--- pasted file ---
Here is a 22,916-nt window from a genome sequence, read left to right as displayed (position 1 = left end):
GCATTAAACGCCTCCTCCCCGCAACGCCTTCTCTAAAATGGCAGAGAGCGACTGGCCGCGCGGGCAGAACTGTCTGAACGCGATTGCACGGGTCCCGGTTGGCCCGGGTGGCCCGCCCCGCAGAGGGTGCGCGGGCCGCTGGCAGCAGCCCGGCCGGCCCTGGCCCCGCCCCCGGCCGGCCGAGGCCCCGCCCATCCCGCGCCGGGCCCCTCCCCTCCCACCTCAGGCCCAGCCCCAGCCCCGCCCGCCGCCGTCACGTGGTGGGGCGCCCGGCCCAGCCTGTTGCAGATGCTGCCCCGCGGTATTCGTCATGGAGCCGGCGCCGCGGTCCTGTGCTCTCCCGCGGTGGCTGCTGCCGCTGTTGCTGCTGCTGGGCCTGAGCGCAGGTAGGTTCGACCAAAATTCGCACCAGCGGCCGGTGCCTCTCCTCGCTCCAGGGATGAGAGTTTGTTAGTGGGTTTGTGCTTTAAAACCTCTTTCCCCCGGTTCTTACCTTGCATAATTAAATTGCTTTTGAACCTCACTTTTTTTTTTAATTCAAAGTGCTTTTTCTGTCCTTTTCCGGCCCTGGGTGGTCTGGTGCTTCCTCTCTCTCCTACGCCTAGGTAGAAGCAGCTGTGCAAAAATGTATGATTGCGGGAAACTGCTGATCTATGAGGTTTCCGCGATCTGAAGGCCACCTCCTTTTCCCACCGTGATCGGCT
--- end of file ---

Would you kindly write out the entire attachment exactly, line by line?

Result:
Here is a 22,916-nt window from a genome sequence, read left to right as displayed (position 1 = left end):
GCATTAAACGCCTCCTCCCCGCAACGCCTTCTCTAAAATGGCAGAGAGCGACTGGCCGCGCGGGCAGAACTGTCTGAACGCGATTGCACGGGTCCCGGTTGGCCCGGGTGGCCCGCCCCGCAGAGGGTGCGCGGGCCGCTGGCAGCAGCCCGGCCGGCCCTGGCCCCGCCCCCGGCCGGCCGAGGCCCCGCCCATCCCGCGCCGGGCCCCTCCCCTCCCACCTCAGGCCCAGCCCCAGCCCCGCCCGCCGCCGTCACGTGGTGGGGCGCCCGGCCCAGCCTGTTGCAGATGCTGCCCCGCGGTATTCGTCATGGAGCCGGCGCCGCGGTCCTGTGCTCTCCCGCGGTGGCTGCTGCCGCTGTTGCTGCTGCTGGGCCTGAGCGCAGGTAGGTTCGACCAAAATTCGCACCAGCGGCCGGTGCCTCTCCTCGCTCCAGGGATGAGAGTTTGTTAGTGGGTTTGTGCTTTAAAACCTCTTTCCCCCGGTTCTTACCTTGCATAATTAAATTGCTTTTGAACCTCACTTTTTTTTTTAATTCAAAGTGCTTTTTCTGTCCTTTTCCGGCCCTGGGTGGTCTGGTGCTTCCTCTCTCTCCTACGCCTAGGTAGAAGCAGCTGTGCAAAAATGTATGATTGCGGGAAACTGCTGATCTATGAGGTTTCCGCGATCTGAAGGCCACCTCCTTTTCCCACCGTGATCGGCT